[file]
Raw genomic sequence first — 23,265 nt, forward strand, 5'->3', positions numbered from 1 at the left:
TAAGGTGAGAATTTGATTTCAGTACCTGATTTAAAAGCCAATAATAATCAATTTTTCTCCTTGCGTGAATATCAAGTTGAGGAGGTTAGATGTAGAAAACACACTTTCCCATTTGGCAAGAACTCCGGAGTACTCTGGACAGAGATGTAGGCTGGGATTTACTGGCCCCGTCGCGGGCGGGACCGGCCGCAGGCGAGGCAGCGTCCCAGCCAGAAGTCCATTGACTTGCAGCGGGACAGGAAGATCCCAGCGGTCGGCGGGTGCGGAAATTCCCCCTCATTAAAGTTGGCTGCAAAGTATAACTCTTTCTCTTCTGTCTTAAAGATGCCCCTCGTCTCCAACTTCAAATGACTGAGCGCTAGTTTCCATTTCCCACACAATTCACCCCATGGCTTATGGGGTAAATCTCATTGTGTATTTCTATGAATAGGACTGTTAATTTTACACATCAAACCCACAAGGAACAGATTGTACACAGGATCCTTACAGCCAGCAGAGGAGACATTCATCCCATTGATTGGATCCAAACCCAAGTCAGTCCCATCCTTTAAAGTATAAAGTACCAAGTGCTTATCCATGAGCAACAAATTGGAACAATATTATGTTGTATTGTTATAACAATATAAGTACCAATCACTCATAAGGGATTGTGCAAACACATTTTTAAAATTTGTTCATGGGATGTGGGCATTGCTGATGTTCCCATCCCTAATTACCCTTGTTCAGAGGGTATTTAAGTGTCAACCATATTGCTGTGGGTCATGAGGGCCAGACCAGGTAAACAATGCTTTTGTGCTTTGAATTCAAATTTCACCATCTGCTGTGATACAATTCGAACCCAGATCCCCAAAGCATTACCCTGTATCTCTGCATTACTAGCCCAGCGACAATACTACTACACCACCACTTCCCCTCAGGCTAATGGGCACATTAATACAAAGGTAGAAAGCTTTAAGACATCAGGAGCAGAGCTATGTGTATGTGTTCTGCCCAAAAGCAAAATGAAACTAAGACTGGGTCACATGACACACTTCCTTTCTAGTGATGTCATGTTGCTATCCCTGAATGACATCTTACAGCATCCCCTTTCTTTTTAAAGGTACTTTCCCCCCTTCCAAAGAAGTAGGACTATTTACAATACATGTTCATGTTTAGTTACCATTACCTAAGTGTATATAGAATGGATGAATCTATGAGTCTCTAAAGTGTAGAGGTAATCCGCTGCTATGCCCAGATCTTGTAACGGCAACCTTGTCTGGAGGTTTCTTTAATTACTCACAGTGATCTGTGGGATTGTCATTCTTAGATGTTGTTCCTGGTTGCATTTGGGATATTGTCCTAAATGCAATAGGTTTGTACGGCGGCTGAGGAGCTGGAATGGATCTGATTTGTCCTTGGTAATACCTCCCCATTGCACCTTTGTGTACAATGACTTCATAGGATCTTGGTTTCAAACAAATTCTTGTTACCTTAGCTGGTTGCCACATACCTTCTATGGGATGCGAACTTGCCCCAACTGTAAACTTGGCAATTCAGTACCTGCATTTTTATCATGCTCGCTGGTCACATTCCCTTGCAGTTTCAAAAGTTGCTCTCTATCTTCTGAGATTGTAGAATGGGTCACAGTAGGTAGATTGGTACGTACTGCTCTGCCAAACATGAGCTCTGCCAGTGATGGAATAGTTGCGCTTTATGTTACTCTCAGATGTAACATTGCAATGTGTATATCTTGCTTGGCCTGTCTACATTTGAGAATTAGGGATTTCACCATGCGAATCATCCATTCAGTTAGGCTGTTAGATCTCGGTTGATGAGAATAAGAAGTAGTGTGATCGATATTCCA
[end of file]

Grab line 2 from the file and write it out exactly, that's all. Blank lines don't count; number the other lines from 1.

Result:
TAAGGTGAGAATTTGATTTCAGTACCTGATTTAAAAGCCAATAATAATCAATTTTTCTCCTTGCGTGAATATCAAGTTGAGGAGGTTAGATGTAGAAAACACACTTTCCCATTTGGCAAGAACTCCGGAGTACTCTGGACAGAGATGTAGGCTGGGATTTACTGGCCCCGTCGCGGGCGGGACCGGCCGCAGGCGAGGCAGCGTCCCAGCCAGAAGTCCATTGACTTGCAGCGGGACAGGAAGATCCCAGCGGTCGGCGGGTGCGGAAATTCCCCCTCATTAAAGTTGGCTGCAAAGTATAACTCTTTCTCTTCTGTCTTAAAGATGCCCCTCGTCTCCAACTTCAAATGACTGAGCGCTAGTTTCCATTTCCCACACAATTCACCCCATGGCTTATGGGGTAAATCTCATTGTGTATTTCTATGAATAGGACTGTTAATTTTACACATCAAACCCACAAGGAACAGATTGTACACAGGATCCTTACAGCCAGCAGAGGAGACATTCATCCCATTGATTGGATCCAAACCCAAGTCAGTCCCATCCTTTAAAGTATAAAGTACCAAGTGCTTATCCATGAGCAACAAATTGGAACAATATTATGTTGTATTGTTATAACAATATAAGTACCAATCACTCATAAGGGATTGTGCAAACACATTTTTAAAATTTGTTCATGGGATGTGGGCATTGCTGATGTTCCCATCCCTAATTACCCTTGTTCAGAGGGTATTTAAGTGTCAACCATATTGCTGTGGGTCATGAGGGCCAGACCAGGTAAACAATGCTTTTGTGCTTTGAATTCAAATTTCACCATCTGCTGTGATACAATTCGAACCCAGATCCCCAAAGCATTACCCTGTATCTCTGCATTACTAGCCCAGCGACAATACTACTACACCACCACTTCCCCTCAGGCTAATGGGCACATTAATACAAAGGTAGAAAGCTTTAAGACATCAGGAGCAGAGCTATGTGTATGTGTTCTGCCCAAAAGCAAAATGAAACTAAGACTGGGTCACATGACACACTTCCTTTCTAGTGATGTCATGTTGCTATCCCTGAATGACATCTTACAGCATCCCCTTTCTTTTTAAAGGTACTTTCCCCCCTTCCAAAGAAGTAGGACTATTTACAATACATGTTCATGTTTAGTTACCATTACCTAAGTGTATATAGAATGGATGAATCTATGAGTCTCTAAAGTGTAGAGGTAATCCGCTGCTATGCCCAGATCTTGTAACGGCAACCTTGTCTGGAGGTTTCTTTAATTACTCACAGTGATCTGTGGGATTGTCATTCTTAGATGTTGTTCCTGGTTGCATTTGGGATATTGTCCTAAATGCAATAGGTTTGTACGGCGGCTGAGGAGCTGGAATGGATCTGATTTGTCCTTGGTAATACCTCCCCATTGCACCTTTGTGTACAATGACTTCATAGGATCTTGGTTTCAAACAAATTCTTGTTACCTTAGCTGGTTGCCACATACCTTCTATGGGATGCGAACTTGCCCCAACTGTAAACTTGGCAATTCAGTACCTGCATTTTTATCATGCTCGCTGGTCACATTCCCTTGCAGTTTCAAAAGTTGCTCTCTATCTTCTGAGATTGTAGAATGGGTCACAGTAGGTAGATTGGTACGTACTGCTCTGCCAAACATGAGCTCTGCCAGTGATGGAATAGTTGCGCTTTATGTTACTCTCAGATGTAACATTGCAATGTGTATATCTTGCTTGGCCTGTCTACATTTGAGAATTAGGGATTTCACCATGCGAATCATCCATTCAGTTAGGCTGTTAGATCTCGGTTGATGAGAATAAGAAGTAGTGTGATCGATATTCCA